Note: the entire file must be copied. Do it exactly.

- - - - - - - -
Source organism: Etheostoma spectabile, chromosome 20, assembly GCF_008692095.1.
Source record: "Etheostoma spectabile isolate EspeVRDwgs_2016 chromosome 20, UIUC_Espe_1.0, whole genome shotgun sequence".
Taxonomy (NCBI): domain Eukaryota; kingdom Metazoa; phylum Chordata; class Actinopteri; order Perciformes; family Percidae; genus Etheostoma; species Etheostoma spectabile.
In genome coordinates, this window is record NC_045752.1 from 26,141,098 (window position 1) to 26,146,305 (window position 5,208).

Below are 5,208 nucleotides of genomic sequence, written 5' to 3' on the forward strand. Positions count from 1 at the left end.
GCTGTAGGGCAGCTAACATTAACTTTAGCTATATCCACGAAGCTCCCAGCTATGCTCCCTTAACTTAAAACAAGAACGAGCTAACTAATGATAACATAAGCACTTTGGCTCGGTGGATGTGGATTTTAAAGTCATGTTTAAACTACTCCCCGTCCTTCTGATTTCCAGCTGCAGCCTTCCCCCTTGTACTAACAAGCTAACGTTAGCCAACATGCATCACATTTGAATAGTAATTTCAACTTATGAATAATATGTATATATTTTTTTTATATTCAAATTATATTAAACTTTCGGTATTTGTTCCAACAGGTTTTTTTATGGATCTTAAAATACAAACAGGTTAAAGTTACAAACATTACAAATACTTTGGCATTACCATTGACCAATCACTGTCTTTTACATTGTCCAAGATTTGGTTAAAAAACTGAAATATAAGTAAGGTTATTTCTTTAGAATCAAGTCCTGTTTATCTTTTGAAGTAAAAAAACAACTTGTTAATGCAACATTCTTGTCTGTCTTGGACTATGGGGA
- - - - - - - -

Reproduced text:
Source organism: Etheostoma spectabile, chromosome 20, assembly GCF_008692095.1.
Source record: "Etheostoma spectabile isolate EspeVRDwgs_2016 chromosome 20, UIUC_Espe_1.0, whole genome shotgun sequence".
Taxonomy (NCBI): domain Eukaryota; kingdom Metazoa; phylum Chordata; class Actinopteri; order Perciformes; family Percidae; genus Etheostoma; species Etheostoma spectabile.
In genome coordinates, this window is record NC_045752.1 from 26,141,098 (window position 1) to 26,146,305 (window position 5,208).

Below are 5,208 nucleotides of genomic sequence, written 5' to 3' on the forward strand. Positions count from 1 at the left end.
GCTGTAGGGCAGCTAACATTAACTTTAGCTATATCCACGAAGCTCCCAGCTATGCTCCCTTAACTTAAAACAAGAACGAGCTAACTAATGATAACATAAGCACTTTGGCTCGGTGGATGTGGATTTTAAAGTCATGTTTAAACTACTCCCCGTCCTTCTGATTTCCAGCTGCAGCCTTCCCCCTTGTACTAACAAGCTAACGTTAGCCAACATGCATCACATTTGAATAGTAATTTCAACTTATGAATAATATGTATATATTTTTTTTATATTCAAATTATATTAAACTTTCGGTATTTGTTCCAACAGGTTTTTTTATGGATCTTAAAATACAAACAGGTTAAAGTTACAAACATTACAAATACTTTGGCATTACCATTGACCAATCACTGTCTTTTACATTGTCCAAGATTTGGTTAAAAAACTGAAATATAAGTAAGGTTATTTCTTTAGAATCAAGTCCTGTTTATCTTTTGAAGTAAAAAAACAACTTGTTAATGCAACATTCTTGTCTGTCTTGGACTATGGGGA